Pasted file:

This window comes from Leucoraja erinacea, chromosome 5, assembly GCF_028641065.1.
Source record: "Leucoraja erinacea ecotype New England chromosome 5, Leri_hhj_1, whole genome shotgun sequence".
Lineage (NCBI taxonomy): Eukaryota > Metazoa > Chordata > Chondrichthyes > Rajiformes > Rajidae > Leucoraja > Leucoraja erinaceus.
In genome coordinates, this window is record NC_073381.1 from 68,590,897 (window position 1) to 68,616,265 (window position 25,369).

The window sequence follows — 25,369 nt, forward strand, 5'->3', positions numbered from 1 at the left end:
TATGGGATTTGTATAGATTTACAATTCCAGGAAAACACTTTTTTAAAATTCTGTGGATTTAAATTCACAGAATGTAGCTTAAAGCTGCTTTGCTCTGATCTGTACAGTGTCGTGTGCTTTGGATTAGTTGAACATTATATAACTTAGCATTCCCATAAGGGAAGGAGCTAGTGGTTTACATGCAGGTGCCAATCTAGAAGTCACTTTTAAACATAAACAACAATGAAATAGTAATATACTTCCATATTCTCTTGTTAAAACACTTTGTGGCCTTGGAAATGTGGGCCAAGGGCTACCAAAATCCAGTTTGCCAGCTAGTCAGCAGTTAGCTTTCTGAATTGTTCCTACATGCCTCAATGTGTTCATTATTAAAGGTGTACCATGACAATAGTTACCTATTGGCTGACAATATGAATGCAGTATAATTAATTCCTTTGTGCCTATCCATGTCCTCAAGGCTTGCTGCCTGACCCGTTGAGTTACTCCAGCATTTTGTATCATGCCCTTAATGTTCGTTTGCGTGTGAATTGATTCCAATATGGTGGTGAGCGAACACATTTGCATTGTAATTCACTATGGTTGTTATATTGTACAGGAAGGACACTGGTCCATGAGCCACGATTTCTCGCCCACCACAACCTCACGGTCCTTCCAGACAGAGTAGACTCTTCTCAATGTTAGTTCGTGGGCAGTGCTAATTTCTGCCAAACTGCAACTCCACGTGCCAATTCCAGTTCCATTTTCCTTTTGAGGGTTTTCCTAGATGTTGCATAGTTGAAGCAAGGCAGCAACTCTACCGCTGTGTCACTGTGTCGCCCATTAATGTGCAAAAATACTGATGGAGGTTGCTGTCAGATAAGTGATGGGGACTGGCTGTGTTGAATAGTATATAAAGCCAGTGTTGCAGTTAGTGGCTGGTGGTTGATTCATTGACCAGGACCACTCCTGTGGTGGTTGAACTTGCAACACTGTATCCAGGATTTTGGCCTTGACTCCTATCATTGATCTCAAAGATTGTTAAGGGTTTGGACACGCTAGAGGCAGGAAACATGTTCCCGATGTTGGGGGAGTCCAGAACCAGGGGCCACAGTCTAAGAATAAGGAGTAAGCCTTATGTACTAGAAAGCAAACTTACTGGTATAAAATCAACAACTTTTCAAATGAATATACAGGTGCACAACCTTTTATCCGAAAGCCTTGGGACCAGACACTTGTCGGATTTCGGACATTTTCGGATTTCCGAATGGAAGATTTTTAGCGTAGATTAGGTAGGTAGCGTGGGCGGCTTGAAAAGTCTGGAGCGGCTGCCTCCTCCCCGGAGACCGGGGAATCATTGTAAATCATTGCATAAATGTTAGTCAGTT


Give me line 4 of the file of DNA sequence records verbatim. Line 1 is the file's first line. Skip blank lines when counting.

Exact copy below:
In genome coordinates, this window is record NC_073381.1 from 68,590,897 (window position 1) to 68,616,265 (window position 25,369).